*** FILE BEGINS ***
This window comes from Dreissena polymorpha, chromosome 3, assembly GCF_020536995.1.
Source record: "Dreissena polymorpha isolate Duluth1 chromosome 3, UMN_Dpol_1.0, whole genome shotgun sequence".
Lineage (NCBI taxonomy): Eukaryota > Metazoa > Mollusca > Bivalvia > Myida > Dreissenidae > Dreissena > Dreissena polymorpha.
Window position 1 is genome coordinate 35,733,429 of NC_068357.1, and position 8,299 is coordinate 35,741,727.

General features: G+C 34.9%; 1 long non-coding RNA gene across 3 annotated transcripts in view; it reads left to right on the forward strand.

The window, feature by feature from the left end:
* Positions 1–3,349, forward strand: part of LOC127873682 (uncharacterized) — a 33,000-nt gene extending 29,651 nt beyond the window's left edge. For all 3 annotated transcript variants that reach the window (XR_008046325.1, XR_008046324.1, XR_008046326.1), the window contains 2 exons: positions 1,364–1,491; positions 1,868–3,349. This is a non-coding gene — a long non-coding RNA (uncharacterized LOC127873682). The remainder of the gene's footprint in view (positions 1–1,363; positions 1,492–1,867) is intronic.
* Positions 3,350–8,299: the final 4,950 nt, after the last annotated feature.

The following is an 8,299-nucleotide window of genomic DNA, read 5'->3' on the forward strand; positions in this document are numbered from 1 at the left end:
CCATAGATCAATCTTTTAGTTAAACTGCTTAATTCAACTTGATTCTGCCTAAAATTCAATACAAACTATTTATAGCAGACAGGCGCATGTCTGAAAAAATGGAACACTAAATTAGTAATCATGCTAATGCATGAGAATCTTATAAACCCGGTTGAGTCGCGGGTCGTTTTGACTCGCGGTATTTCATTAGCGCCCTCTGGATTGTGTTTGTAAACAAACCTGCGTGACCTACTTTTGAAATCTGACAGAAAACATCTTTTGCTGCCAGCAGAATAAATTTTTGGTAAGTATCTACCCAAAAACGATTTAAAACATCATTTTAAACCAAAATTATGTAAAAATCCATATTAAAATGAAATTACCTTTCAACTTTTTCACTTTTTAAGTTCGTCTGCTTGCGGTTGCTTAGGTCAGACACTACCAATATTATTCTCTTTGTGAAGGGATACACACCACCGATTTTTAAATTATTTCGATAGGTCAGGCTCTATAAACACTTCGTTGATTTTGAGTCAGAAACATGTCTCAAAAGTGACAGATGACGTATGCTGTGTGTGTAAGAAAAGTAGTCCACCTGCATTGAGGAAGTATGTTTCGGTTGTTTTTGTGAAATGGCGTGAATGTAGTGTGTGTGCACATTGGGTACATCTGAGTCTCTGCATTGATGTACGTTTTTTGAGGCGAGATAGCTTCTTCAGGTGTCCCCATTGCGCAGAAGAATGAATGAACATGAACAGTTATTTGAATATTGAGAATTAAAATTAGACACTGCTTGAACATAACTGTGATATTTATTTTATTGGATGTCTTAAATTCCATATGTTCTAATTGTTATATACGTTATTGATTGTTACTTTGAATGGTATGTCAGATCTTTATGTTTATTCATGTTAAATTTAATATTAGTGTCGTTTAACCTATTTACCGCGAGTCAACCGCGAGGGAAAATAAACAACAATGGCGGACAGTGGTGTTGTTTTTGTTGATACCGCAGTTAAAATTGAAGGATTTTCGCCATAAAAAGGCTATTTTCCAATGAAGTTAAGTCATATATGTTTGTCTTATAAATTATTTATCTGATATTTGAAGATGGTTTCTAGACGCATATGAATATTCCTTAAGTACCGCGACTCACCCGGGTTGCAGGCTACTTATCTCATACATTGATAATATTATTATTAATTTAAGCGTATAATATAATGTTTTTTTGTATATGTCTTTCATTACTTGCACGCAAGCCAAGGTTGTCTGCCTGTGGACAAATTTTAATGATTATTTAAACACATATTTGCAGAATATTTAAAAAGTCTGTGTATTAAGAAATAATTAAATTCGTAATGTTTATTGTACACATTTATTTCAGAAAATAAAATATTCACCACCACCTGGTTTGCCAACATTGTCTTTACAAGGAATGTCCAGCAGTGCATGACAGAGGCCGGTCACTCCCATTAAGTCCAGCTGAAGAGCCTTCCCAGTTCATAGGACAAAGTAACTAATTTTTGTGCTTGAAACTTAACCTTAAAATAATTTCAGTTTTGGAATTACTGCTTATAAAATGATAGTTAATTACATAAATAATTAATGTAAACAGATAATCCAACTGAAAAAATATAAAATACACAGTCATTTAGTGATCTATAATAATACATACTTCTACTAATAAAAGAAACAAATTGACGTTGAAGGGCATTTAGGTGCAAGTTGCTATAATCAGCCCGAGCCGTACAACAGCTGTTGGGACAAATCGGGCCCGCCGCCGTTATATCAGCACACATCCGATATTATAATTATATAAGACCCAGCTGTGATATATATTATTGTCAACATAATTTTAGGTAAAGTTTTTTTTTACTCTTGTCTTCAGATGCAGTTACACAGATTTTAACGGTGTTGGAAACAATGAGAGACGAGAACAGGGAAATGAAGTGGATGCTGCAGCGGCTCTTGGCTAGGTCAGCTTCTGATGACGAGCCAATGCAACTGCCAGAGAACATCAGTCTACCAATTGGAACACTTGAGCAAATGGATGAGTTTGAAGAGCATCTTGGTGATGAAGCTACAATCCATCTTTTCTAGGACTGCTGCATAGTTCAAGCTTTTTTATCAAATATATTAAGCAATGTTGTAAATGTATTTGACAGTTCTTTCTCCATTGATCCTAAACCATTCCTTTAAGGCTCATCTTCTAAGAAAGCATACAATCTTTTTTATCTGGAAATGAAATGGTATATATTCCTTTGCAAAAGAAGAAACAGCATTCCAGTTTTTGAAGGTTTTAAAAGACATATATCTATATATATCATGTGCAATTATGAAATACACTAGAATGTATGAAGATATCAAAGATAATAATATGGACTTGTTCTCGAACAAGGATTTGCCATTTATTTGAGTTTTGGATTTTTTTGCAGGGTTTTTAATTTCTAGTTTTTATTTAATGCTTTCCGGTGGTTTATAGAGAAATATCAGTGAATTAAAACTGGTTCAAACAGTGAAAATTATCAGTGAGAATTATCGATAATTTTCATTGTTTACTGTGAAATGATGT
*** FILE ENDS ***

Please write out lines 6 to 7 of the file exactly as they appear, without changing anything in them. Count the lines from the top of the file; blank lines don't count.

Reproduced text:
The window, feature by feature from the left end:
* Positions 1–3,349, forward strand: part of LOC127873682 (uncharacterized) — a 33,000-nt gene extending 29,651 nt beyond the window's left edge. For all 3 annotated transcript variants that reach the window (XR_008046325.1, XR_008046324.1, XR_008046326.1), the window contains 2 exons: positions 1,364–1,491; positions 1,868–3,349. This is a non-coding gene — a long non-coding RNA (uncharacterized LOC127873682). The remainder of the gene's footprint in view (positions 1–1,363; positions 1,492–1,867) is intronic.